Policymakers aren't being decisive enough, writes Richard Thaler: "Along with making people irritable, uncertainty can create paralysis. Some animals freeze when they are frightened. Acting like a deer in the headlights can be a good strategy if you are trying not to be seen, but it can get you run over...Congress certainly suffers from this problem. The country has a long list of roads and bridges that are either dangerous or obsolete. We can begin the inevitable process of rebuilding this infrastructure now, when construction costs are low and borrowing costs are essentially zero, or we can wait. But why wait? Postponing will only make the projects cost more when we finally get around to starting them, and, in the meantime, we risk disaster if one of those bridges fails. Do we think we will no longer need bridges? If Greece defaults, American cars will not suddenly become amphibious."
We probably won't get the same economic silver linings we did during the Depression, writes David Leonhardt: "Underneath the misery of the Great Depression, the United States economy was quietly making enormous strides during the 1930s. Television and nylon stockings were invented. Refrigerators and washing machines turned into mass-market products. Railroads became faster and roads smoother and wider. As the economic historian Alexander J. Field has said, the 1930s constituted 'the most technologically progressive decade of the century.'...It would clearly be nice if we could take some comfort from this bit of history...The most worrisome aspect about our current slump is that it combines obvious short-term problems...with less obvious long-term problems. Those long-term problems include a decade-long slowdown in new-business formation, the stagnation of educational gains and the rapid growth of industries with mixed blessings, including finance and health care."
If "Occupy Wall Street" wants to help the 99%, it should help with their debt, writes Avi Zenilman: "Here's a new idea for 'Occupy Wall Street,' as the demonstrations conclude their third week: the protesters and their allies should set up booths where people can get debt counseling, or help from a foreclosure lawyer (or any lawyer), or assistance in dealing with a health insurance company. It is increasingly clear that the wave of demonstrations across the country stem from a sense that the system isn't working for the '99 percent' -- and that some version of solidarity is vital. There's no reason for people to go it alone, without help, when they are trying work through the bureaucracy and paperwork of banks, health insurance companies, or even government benefits offices. And there's a very good reason to offer such help within the context of broader demands."
Culinary interlude: The women of Parks and Recreation review candy.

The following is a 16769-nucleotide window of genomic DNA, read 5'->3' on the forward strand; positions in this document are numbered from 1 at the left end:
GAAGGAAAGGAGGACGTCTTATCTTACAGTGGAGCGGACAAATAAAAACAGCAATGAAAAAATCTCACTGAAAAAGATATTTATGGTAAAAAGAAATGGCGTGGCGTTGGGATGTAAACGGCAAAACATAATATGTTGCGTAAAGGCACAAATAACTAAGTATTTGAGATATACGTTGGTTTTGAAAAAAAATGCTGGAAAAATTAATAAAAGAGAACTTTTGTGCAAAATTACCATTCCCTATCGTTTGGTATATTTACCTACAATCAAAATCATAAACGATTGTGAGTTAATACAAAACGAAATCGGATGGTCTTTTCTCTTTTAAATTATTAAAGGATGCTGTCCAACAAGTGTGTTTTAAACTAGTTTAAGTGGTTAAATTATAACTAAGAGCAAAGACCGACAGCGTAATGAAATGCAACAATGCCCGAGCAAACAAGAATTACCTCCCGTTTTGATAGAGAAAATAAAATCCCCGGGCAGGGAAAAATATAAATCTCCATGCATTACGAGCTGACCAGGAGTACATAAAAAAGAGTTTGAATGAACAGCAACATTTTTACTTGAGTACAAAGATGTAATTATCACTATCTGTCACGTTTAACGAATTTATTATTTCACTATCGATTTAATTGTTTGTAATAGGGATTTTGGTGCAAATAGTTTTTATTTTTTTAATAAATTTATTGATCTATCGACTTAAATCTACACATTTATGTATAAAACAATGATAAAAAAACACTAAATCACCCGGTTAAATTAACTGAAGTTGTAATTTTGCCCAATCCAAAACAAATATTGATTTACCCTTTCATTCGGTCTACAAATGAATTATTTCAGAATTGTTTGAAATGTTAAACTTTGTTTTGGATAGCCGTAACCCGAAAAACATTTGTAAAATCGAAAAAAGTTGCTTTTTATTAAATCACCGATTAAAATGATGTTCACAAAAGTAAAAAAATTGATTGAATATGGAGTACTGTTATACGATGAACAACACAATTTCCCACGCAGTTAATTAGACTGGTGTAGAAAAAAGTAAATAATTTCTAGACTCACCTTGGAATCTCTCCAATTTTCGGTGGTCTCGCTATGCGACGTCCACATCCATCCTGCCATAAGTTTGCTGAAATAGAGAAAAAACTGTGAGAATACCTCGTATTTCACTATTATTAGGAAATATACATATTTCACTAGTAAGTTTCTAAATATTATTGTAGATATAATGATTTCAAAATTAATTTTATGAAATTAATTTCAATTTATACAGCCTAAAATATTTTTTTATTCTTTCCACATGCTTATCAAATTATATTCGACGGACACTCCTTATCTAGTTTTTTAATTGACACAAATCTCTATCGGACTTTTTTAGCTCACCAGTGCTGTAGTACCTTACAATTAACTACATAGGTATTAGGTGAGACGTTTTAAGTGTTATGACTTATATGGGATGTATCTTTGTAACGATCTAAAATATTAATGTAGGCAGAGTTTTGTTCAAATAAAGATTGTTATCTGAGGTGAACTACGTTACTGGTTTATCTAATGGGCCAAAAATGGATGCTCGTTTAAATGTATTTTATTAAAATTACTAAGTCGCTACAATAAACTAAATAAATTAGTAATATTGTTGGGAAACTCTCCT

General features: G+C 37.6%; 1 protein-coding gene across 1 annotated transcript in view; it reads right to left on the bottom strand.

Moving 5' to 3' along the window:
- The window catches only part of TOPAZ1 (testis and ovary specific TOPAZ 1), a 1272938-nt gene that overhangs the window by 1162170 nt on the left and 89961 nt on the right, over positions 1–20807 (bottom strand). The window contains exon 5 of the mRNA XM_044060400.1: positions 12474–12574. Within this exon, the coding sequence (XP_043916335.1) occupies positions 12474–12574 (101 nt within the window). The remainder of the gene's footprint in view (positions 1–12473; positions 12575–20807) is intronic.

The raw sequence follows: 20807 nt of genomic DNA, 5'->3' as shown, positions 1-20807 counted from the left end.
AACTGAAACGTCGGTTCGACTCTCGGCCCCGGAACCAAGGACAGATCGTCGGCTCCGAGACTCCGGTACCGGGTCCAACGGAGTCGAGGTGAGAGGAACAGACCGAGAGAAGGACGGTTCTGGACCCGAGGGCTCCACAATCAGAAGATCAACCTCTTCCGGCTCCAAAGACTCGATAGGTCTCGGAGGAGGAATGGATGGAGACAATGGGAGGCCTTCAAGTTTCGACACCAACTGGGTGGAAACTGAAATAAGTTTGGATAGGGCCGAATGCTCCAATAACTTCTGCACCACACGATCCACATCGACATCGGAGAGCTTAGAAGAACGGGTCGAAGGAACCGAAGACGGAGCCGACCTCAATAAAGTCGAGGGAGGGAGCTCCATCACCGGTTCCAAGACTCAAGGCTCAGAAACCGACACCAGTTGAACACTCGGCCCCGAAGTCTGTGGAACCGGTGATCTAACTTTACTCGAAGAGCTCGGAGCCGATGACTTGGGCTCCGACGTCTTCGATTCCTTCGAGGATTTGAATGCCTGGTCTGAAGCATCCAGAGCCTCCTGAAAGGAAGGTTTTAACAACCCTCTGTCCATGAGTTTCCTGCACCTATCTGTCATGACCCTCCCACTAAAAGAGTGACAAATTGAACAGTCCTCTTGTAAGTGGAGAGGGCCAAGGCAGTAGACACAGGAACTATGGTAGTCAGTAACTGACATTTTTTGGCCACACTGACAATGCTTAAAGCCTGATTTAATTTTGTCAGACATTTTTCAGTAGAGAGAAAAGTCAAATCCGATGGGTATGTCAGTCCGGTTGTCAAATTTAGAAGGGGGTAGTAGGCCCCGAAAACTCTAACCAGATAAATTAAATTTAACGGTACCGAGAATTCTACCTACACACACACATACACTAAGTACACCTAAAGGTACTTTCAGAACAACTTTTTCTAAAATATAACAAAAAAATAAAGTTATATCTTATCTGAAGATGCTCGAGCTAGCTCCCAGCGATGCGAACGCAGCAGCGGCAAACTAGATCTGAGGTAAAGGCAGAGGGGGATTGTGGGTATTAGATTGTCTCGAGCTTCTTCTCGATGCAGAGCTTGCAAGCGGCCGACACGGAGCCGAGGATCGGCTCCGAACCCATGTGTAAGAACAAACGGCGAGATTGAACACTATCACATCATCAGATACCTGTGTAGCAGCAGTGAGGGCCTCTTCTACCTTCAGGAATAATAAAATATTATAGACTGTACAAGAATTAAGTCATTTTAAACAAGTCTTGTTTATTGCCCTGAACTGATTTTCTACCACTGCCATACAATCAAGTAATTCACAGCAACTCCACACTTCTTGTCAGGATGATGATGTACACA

Florida is preparing to launch its health exchange even as it fights the Affordable Care Act in court, reports Phil Galewitz: "Florida, which is fighting to overturn the federal health overhaul, is preparing to launch an insurance marketplace early next year that looks like a distant cousin of the ones being created under the federal law...But there are key differences between Florida’s exchange and the type that will be available in 2014 in all states through the federal law: Florida’s exchange is open only to small employers, not individuals. The federal law provides subsidies to help lower-income individuals buy coverage through the exchange, and tax credits to some small businesses that cover their workers. Florida does not. The federal law requires health plans to offer certain 'essential health benefits.' Florida does not. Participation in Florida’s exchange is voluntary for both insurers and small businesses."
Doctors banding together could keep health costs down, writes Arnold Relman: "Traditionally, physicians have practiced either alone or in small partnerships with a single specialty, such as cardiology. Now a big shift to large groups containing many specialties is taking place. These multispecialty practices vary in size, but include physicians in almost all fields. Primary care physicians usually make up almost half the medical staff. They counsel patients and coordinate care by the specialists...Evidence has been accumulating that organized care by multi-specialty groups provides good medical service and has the potential of saving much money. This is because, as most clearly shown by John Wennberg and his colleagues at Dartmouth, much of the care prescribed and provided by independent specialists is unnecessary. Physician-owned not-for-profit groups...are not as likely to provide unnecessary services or to recommend hospitalization when it is optional."